Add Some Glamour to Your Artwork with Foil Stamping

Foil printing is a technique that goes back years, but modern technology makes it a more versatile and cost effective tool than ever.

Hot foil printing, sometimes known as foil stamping, is one of those techniques that we all encounter every day. Yet it is something that few of us know much about when it comes to the tools and techniques involved.

There is a real art to traditional hot foil printing, and the craftsmanship and heritage behind it are factors that the best hot foil printers are truly passionate about. Here, we will take a look at the history of the artform, and how it has evolved with developing technology over the years.

Gold leaf calligraphy

Some of the earliest manuscripts in existence used gold leaf as a way of decorating the intricate calligraphy found on the binding and covers. The earliest processes were not dissimilar to the art of gilding, in which thin layers of gold were coated onto everyday items such as picture frames, artwork and furniture.

With the advent of commercial printing using presses in the 17th century, gold leaf was still used to make the most expensive leather bound books look even more impressive. The gold was added using a type of embossing process that left a raised ridge on the cover that you can feel with your finger. Many of these kinds of books have survived to this day, and change hands for large sums of money between collectors.

Luxury book publishers still use these techniques today – The Easton Press uses 22kt gold on their leather covers.

Goodbye to gold, hello to foil

With a very few exceptions, you will not find gold leaf being used in the foiling process today. Typically, the foil is made from aluminium or tin, and can have a colour layer added. So if you really want that “gold leaf” look, it can be achieved without you needing to take out a second mortgage.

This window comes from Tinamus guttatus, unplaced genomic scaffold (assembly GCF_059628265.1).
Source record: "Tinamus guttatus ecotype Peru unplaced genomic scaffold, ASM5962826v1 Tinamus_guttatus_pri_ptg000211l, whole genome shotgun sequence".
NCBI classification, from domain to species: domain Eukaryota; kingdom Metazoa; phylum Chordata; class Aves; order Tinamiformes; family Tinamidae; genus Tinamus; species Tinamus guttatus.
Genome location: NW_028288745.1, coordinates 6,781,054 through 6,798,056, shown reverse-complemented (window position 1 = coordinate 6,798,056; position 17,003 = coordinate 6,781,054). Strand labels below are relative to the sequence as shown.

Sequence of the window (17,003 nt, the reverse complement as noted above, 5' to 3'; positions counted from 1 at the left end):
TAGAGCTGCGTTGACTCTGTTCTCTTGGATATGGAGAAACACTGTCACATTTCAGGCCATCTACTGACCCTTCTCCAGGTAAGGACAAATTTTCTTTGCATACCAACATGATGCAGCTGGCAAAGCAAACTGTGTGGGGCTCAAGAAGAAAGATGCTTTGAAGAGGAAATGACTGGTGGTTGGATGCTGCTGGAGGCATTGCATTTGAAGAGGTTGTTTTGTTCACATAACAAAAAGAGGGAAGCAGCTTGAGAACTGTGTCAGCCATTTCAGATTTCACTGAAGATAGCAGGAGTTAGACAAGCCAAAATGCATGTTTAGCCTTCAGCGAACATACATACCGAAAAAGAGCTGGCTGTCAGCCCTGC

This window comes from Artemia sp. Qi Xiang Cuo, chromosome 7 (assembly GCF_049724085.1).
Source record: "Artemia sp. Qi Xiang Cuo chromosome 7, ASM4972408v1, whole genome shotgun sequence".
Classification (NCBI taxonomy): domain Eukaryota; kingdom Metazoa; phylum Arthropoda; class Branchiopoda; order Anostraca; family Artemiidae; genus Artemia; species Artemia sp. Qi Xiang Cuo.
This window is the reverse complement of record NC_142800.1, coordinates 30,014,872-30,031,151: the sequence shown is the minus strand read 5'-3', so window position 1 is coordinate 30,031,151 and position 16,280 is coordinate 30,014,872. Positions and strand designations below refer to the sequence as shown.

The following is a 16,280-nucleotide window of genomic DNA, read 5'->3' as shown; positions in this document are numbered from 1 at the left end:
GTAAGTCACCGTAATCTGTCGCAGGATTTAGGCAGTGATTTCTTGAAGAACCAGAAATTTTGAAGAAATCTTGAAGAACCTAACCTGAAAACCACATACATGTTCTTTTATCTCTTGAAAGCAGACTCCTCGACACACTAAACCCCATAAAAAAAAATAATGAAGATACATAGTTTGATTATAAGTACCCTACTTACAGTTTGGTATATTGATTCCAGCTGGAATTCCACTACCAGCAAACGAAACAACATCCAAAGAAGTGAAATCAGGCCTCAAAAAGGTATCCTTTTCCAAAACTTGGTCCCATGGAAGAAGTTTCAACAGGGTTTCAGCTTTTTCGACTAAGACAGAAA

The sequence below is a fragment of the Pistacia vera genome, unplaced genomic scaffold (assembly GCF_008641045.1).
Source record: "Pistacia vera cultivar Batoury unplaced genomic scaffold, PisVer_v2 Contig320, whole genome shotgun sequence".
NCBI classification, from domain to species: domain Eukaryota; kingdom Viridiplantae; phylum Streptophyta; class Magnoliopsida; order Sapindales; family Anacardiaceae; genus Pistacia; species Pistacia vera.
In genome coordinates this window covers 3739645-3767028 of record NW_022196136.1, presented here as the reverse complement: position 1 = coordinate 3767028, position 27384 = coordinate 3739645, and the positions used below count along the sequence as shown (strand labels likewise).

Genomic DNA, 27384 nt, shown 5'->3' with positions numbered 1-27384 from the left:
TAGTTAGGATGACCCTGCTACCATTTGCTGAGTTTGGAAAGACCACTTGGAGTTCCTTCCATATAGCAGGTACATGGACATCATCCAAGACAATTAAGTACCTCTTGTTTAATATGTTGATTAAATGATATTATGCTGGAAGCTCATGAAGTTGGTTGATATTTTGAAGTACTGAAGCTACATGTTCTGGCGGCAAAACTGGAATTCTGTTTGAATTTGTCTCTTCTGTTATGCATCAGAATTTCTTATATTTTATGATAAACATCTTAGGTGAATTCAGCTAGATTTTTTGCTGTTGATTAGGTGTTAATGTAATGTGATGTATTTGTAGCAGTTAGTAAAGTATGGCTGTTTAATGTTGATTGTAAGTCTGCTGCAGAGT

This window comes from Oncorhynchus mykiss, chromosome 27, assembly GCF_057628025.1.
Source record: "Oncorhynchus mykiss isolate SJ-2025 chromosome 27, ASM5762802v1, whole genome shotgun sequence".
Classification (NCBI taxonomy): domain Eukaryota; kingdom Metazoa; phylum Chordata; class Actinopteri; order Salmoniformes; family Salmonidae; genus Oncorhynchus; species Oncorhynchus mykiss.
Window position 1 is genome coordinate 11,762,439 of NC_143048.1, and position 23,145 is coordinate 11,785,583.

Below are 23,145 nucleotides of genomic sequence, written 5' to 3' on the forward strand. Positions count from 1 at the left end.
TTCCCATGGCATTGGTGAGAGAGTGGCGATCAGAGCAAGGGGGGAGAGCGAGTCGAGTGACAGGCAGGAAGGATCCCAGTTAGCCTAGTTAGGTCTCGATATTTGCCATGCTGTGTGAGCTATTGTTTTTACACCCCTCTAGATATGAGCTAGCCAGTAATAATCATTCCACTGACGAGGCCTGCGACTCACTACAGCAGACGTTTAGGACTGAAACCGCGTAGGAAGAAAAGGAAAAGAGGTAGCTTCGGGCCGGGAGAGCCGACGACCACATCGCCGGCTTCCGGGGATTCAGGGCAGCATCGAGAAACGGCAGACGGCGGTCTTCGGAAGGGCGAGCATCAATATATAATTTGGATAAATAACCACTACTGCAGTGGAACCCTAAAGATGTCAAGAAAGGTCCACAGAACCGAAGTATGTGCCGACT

Cheaper materials mean that foiling is an option for more than expensive leather bound books. You will see it on business cards, wedding invitations, packaging, stationery and in numerous other places.

Manufacture process

Foiling machines come in two types. A manual hot foil stamping machine is typically used for low volume, specialist jobs with a relatively small production run. Alternatively, there are pneumatic machines, which are used for higher volume commercial jobs.

In both cases, the actual foiling process is more or less the same. The first stage is to etch the design onto a metal die. This die is then heated, and the foil is positioned in between the die and the surface of whatever material is being stamped, be it a piece of paper, the leather for a wallet or something else. When the die is applied, the foil becomes bonded to the surface, and the effect is complete.

Style and luxury for a perfect finish

The materials might have changed and the machinery has certainly become more cutting edge, but at its heart, the metallic embossed effect of hot foil printing is still very similar to that of the gold leaf calligraphy of yesteryear. It adds a sense of class and sophistication to any design, and in the 21st century is more practical and affordable than ever.